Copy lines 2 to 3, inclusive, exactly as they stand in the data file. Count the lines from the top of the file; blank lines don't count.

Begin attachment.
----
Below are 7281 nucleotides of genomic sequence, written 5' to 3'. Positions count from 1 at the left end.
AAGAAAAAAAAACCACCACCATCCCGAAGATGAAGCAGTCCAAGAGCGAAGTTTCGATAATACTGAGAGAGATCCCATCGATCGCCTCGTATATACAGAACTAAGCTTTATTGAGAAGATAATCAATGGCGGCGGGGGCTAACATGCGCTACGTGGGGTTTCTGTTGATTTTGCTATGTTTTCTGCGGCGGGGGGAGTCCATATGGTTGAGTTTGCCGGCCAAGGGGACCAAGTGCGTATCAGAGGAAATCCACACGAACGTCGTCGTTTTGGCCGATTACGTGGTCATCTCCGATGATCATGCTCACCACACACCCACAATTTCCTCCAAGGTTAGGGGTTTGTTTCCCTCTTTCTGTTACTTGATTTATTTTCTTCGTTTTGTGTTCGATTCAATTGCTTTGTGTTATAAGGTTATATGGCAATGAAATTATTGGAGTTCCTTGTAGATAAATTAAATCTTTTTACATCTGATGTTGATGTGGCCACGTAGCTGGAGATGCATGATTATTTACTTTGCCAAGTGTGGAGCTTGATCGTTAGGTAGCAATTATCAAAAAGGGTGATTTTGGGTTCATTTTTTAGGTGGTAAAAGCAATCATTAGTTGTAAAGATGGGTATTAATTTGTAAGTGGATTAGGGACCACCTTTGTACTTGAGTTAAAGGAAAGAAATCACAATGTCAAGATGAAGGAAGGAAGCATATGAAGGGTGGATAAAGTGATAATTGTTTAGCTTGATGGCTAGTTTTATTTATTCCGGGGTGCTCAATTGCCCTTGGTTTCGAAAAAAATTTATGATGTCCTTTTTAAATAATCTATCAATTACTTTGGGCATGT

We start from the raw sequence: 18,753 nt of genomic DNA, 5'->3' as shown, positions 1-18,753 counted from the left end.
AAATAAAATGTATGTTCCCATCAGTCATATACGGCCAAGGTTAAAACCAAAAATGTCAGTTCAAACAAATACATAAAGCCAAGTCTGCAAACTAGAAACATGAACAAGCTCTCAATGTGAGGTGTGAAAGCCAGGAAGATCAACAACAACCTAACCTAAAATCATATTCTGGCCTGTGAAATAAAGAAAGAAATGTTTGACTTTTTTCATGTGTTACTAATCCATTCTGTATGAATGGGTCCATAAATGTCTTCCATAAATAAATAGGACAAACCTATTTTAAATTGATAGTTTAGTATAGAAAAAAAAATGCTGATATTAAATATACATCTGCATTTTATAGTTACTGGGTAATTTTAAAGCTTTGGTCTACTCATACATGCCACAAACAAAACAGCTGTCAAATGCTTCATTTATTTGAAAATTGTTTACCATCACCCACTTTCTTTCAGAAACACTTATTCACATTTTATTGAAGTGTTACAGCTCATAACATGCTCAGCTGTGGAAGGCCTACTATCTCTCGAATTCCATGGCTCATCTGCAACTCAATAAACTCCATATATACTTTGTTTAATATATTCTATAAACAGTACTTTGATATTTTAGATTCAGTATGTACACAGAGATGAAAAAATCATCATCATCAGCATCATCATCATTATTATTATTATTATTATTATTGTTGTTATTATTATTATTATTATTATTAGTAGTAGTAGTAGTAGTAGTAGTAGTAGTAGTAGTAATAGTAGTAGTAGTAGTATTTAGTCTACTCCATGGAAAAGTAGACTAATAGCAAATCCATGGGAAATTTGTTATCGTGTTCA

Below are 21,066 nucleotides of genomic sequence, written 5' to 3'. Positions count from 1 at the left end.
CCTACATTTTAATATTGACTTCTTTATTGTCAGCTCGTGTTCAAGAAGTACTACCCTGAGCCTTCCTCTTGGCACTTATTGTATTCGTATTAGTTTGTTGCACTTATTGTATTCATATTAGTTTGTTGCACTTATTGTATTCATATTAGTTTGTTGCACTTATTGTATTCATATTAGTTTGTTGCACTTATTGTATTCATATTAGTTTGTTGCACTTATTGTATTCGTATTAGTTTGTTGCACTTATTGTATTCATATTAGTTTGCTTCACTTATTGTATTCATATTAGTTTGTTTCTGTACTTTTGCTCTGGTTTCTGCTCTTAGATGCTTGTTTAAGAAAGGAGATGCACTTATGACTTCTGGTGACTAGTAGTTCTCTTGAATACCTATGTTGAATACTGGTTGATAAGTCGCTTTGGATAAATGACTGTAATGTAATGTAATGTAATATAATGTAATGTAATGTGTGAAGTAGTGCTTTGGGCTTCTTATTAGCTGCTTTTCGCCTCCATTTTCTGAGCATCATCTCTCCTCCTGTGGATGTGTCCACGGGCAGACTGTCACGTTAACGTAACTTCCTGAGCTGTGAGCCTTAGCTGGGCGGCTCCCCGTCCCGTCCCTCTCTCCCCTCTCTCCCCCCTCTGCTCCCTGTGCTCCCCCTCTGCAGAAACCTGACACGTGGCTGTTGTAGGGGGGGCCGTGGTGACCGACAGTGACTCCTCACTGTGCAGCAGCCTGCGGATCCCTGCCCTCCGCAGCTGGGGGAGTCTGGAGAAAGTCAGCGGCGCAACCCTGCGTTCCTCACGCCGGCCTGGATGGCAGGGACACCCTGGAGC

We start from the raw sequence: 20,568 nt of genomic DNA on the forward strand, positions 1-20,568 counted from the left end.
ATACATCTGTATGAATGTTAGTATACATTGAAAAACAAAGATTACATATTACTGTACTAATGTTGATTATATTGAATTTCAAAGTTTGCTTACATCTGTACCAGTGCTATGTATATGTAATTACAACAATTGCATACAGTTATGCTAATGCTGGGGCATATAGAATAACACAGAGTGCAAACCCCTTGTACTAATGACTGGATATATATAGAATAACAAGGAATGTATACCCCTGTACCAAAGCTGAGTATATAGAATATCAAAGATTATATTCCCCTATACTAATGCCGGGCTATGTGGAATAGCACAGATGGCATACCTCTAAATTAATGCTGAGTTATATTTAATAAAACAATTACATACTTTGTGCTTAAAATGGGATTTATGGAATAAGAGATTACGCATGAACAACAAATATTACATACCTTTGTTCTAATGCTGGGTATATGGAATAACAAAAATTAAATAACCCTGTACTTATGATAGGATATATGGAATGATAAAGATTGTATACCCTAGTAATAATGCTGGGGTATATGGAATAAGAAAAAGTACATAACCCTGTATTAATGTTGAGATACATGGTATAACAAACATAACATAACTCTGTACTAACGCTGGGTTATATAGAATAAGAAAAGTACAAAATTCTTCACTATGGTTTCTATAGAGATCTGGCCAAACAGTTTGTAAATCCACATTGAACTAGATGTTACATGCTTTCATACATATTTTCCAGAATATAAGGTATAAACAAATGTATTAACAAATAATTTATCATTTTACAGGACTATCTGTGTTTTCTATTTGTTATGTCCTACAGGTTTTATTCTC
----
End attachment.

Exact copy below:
AAGAAAAAAAAACCACCACCATCCCGAAGATGAAGCAGTCCAAGAGCGAAGTTTCGATAATACTGAGAGAGATCCCATCGATCGCCTCGTATATACAGAACTAAGCTTTATTGAGAAGATAATCAATGGCGGCGGGGGCTAACATGCGCTACGTGGGGTTTCTGTTGATTTTGCTATGTTTTCTGCGGCGGGGGGAGTCCATATGGTTGAGTTTGCCGGCCAAGGGGACCAAGTGCGTATCAGAGGAAATCCACACGAACGTCGTCGTTTTGGCCGATTACGTGGTCATCTCCGATGATCATGCTCACCACACACCCACAATTTCCTCCAAGGTTAGGGGTTTGTTTCCCTCTTTCTGTTACTTGATTTATTTTCTTCGTTTTGTGTTCGATTCAATTGCTTTGTGTTATAAGGTTATATGGCAATGAAATTATTGGAGTTCCTTGTAGATAAATTAAATCTTTTTACATCTGATGTTGATGTGGCCACGTAGCTGGAGATGCATGATTATTTACTTTGCCAAGTGTGGAGCTTGATCGTTAGGTAGCAATTATCAAAAAGGGTGATTTTGGGTTCATTTTTTAGGTGGTAAAAGCAATCATTAGTTGTAAAGATGGGTATTAATTTGTAAGTGGATTAGGGACCACCTTTGTACTTGAGTTAAAGGAAAGAAATCACAATGTCAAGATGAAGGAAGGAAGCATATGAAGGGTGGATAAAGTGATAATTGTTTAGCTTGATGGCTAGTTTTATTTATTCCGGGGTGCTCAATTGCCCTTGGTTTCGAAAAAAATTTATGATGTCCTTTTTAAATAATCTATCAATTACTTTGGGCATGT

We start from the raw sequence: 18,753 nt of genomic DNA, 5'->3' as shown, positions 1-18,753 counted from the left end.